I was so overwhelmed and anxious as a young mother. I tried so hard to do everything just as you were “supposed” to because I was so afraid of hindering my kid’s developmental milestones, or even worse, scaring them emotionally. Plus, I thought if I did things perfectly, I could escape judgement from other moms and society. Maybe even escape the unsolicited comments, advice and judgement from complete strangers (yeah, right).
This post (above) made me realize something that I haven’t been able to place my finger on. Looking back on those days, it felt like I often had a choice to make to do something that was right and good for me but would deprive my child of some major emotional or physical need that was essential in having them develop properly. For instance, if I let my boys watch the television so I could take a shower, their brains would become mush (the list goes on- organic baby food, timed mat time, well rounded activities, the number of days at preschool). And if I decided to do something that was right and good for me (take a much needed trip with my husband, add an extra day to the preschool schedule, get a babysitter to workout or get my nails done!), I was so scared I’d be judged as selfish and detached. The pressure I put on myself was draining the life out of every sweet moment I had with my boys. And if I decided to take care of myself, the mom guilt I felt for doing so was suffocating. I couldn’t even enjoy the moment of self care!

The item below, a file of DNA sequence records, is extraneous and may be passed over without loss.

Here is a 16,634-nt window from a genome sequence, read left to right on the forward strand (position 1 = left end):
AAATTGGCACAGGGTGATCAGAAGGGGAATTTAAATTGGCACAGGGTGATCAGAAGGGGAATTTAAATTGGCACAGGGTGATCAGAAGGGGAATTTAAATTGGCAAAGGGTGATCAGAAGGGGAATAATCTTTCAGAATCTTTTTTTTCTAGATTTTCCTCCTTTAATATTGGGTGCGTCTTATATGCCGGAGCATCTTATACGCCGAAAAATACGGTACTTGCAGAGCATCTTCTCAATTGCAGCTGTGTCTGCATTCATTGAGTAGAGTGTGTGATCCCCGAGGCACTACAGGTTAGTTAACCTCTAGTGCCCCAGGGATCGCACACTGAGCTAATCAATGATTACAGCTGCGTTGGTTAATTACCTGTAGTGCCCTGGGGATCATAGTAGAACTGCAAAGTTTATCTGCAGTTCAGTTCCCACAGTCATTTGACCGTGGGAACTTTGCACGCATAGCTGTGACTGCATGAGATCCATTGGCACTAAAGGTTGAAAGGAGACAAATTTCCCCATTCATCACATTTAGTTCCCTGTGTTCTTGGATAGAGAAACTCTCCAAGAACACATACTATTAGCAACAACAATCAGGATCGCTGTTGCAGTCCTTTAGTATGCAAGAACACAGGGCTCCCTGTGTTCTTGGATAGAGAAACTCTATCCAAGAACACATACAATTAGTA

Thankfully, once I started talking about my thoughts and feelings to trusted people (it’s an important distinction), I realized that this behavior of mine was going to be to my son’s detriment. I needed to put my oxygen mask on first, so I could be a healthy, balanced mom. I don’t remember my mom reading to me at night, having a schedule or a routine, helping me with homework or making me Eggo waffles with Nutella for the 366th time. She did not care for herself well. She suffered emotionally and physically, and it makes me sad for her because she missed some of the best years of her life.
Having those early years with my boys past me, I can see it so clearly. I can see two healthy 8 and 9 year old boys who are thriving. Not because I was doing everything I was “supposed” to back then (because I didn’t), but because I started to take care of myself. I had the physical and emotional energy to give them a routine, the 366th Eggo, to read to them at night (not every night). A mom free from guilt enough to know- “yes, I can put your plate in the dishwasher, but it’s important to me that you learn chores and responsibilities.” I wish I could go back and tell my young mama self to just take care of yourself because that’s what’s most important for your boys. And if that means you have to hire a babysitter to get your nails done, more power to you. Put your oxygen mask on first, and the rest will fall into place.
A great big thank to @thenortheastgirl for such a great post! Thanks for the inspiration!
Happy Mother’s Day!